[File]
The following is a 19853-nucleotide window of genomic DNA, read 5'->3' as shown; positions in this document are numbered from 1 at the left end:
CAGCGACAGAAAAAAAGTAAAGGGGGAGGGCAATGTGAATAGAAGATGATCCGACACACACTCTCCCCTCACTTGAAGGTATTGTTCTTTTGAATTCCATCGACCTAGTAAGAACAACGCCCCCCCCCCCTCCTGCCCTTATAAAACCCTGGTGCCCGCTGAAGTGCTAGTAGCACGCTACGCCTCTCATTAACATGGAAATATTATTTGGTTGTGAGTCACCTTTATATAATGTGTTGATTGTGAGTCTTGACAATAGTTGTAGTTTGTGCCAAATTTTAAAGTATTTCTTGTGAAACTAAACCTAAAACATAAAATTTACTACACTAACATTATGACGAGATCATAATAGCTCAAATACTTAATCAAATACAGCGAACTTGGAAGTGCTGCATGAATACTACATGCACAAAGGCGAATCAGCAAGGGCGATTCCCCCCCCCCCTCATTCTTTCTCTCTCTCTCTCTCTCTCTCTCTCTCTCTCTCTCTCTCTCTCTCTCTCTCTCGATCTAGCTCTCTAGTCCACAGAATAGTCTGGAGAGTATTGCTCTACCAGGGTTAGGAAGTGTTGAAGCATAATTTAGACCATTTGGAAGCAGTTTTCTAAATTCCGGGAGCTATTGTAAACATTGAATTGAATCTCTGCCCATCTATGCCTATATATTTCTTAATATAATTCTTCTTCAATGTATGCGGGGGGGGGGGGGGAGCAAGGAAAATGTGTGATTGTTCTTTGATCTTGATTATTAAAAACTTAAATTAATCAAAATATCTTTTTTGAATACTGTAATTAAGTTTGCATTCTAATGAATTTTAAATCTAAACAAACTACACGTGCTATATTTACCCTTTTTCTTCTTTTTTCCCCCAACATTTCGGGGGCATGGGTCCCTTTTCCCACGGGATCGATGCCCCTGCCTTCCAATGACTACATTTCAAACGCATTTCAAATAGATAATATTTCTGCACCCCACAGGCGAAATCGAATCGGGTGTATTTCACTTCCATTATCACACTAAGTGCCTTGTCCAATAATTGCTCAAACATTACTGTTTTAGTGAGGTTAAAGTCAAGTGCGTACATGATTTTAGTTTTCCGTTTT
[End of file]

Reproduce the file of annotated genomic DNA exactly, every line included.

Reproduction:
The following is a 19853-nucleotide window of genomic DNA, read 5'->3' as shown; positions in this document are numbered from 1 at the left end:
CAGCGACAGAAAAAAAGTAAAGGGGGAGGGCAATGTGAATAGAAGATGATCCGACACACACTCTCCCCTCACTTGAAGGTATTGTTCTTTTGAATTCCATCGACCTAGTAAGAACAACGCCCCCCCCCCCTCCTGCCCTTATAAAACCCTGGTGCCCGCTGAAGTGCTAGTAGCACGCTACGCCTCTCATTAACATGGAAATATTATTTGGTTGTGAGTCACCTTTATATAATGTGTTGATTGTGAGTCTTGACAATAGTTGTAGTTTGTGCCAAATTTTAAAGTATTTCTTGTGAAACTAAACCTAAAACATAAAATTTACTACACTAACATTATGACGAGATCATAATAGCTCAAATACTTAATCAAATACAGCGAACTTGGAAGTGCTGCATGAATACTACATGCACAAAGGCGAATCAGCAAGGGCGATTCCCCCCCCCCCTCATTCTTTCTCTCTCTCTCTCTCTCTCTCTCTCTCTCTCTCTCTCTCTCTCTCTCTCTCTCGATCTAGCTCTCTAGTCCACAGAATAGTCTGGAGAGTATTGCTCTACCAGGGTTAGGAAGTGTTGAAGCATAATTTAGACCATTTGGAAGCAGTTTTCTAAATTCCGGGAGCTATTGTAAACATTGAATTGAATCTCTGCCCATCTATGCCTATATATTTCTTAATATAATTCTTCTTCAATGTATGCGGGGGGGGGGGGGGAGCAAGGAAAATGTGTGATTGTTCTTTGATCTTGATTATTAAAAACTTAAATTAATCAAAATATCTTTTTTGAATACTGTAATTAAGTTTGCATTCTAATGAATTTTAAATCTAAACAAACTACACGTGCTATATTTACCCTTTTTCTTCTTTTTTCCCCCAACATTTCGGGGGCATGGGTCCCTTTTCCCACGGGATCGATGCCCCTGCCTTCCAATGACTACATTTCAAACGCATTTCAAATAGATAATATTTCTGCACCCCACAGGCGAAATCGAATCGGGTGTATTTCACTTCCATTATCACACTAAGTGCCTTGTCCAATAATTGCTCAAACATTACTGTTTTAGTGAGGTTAAAGTCAAGTGCGTACATGATTTTAGTTTTCCGTTTT